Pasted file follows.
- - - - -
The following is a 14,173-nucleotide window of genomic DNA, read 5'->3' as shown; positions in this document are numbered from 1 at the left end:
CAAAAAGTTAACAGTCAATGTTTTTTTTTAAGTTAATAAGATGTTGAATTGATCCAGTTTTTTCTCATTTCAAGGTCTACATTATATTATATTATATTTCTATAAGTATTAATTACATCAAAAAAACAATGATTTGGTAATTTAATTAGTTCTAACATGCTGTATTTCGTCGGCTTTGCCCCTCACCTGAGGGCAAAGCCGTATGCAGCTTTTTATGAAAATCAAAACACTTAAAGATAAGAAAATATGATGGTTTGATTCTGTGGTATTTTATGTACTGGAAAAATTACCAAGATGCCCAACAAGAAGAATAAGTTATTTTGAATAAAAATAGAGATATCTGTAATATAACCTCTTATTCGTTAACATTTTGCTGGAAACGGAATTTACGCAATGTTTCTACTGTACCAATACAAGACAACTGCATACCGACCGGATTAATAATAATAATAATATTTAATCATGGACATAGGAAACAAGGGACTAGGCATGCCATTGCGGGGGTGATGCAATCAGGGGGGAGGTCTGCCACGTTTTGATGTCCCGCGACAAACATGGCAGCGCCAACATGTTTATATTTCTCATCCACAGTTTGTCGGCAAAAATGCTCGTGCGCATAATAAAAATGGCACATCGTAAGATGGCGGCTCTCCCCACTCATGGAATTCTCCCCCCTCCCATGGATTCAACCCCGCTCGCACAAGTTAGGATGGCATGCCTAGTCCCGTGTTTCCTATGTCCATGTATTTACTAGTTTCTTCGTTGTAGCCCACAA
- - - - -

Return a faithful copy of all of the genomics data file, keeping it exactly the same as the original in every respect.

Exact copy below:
The following is a 14,173-nucleotide window of genomic DNA, read 5'->3' as shown; positions in this document are numbered from 1 at the left end:
CAAAAAGTTAACAGTCAATGTTTTTTTTTAAGTTAATAAGATGTTGAATTGATCCAGTTTTTTCTCATTTCAAGGTCTACATTATATTATATTATATTTCTATAAGTATTAATTACATCAAAAAAACAATGATTTGGTAATTTAATTAGTTCTAACATGCTGTATTTCGTCGGCTTTGCCCCTCACCTGAGGGCAAAGCCGTATGCAGCTTTTTATGAAAATCAAAACACTTAAAGATAAGAAAATATGATGGTTTGATTCTGTGGTATTTTATGTACTGGAAAAATTACCAAGATGCCCAACAAGAAGAATAAGTTATTTTGAATAAAAATAGAGATATCTGTAATATAACCTCTTATTCGTTAACATTTTGCTGGAAACGGAATTTACGCAATGTTTCTACTGTACCAATACAAGACAACTGCATACCGACCGGATTAATAATAATAATAATATTTAATCATGGACATAGGAAACAAGGGACTAGGCATGCCATTGCGGGGGTGATGCAATCAGGGGGGAGGTCTGCCACGTTTTGATGTCCCGCGACAAACATGGCAGCGCCAACATGTTTATATTTCTCATCCACAGTTTGTCGGCAAAAATGCTCGTGCGCATAATAAAAATGGCACATCGTAAGATGGCGGCTCTCCCCACTCATGGAATTCTCCCCCCTCCCATGGATTCAACCCCGCTCGCACAAGTTAGGATGGCATGCCTAGTCCCGTGTTTCCTATGTCCATGTATTTACTAGTTTCTTCGTTGTAGCCCACAA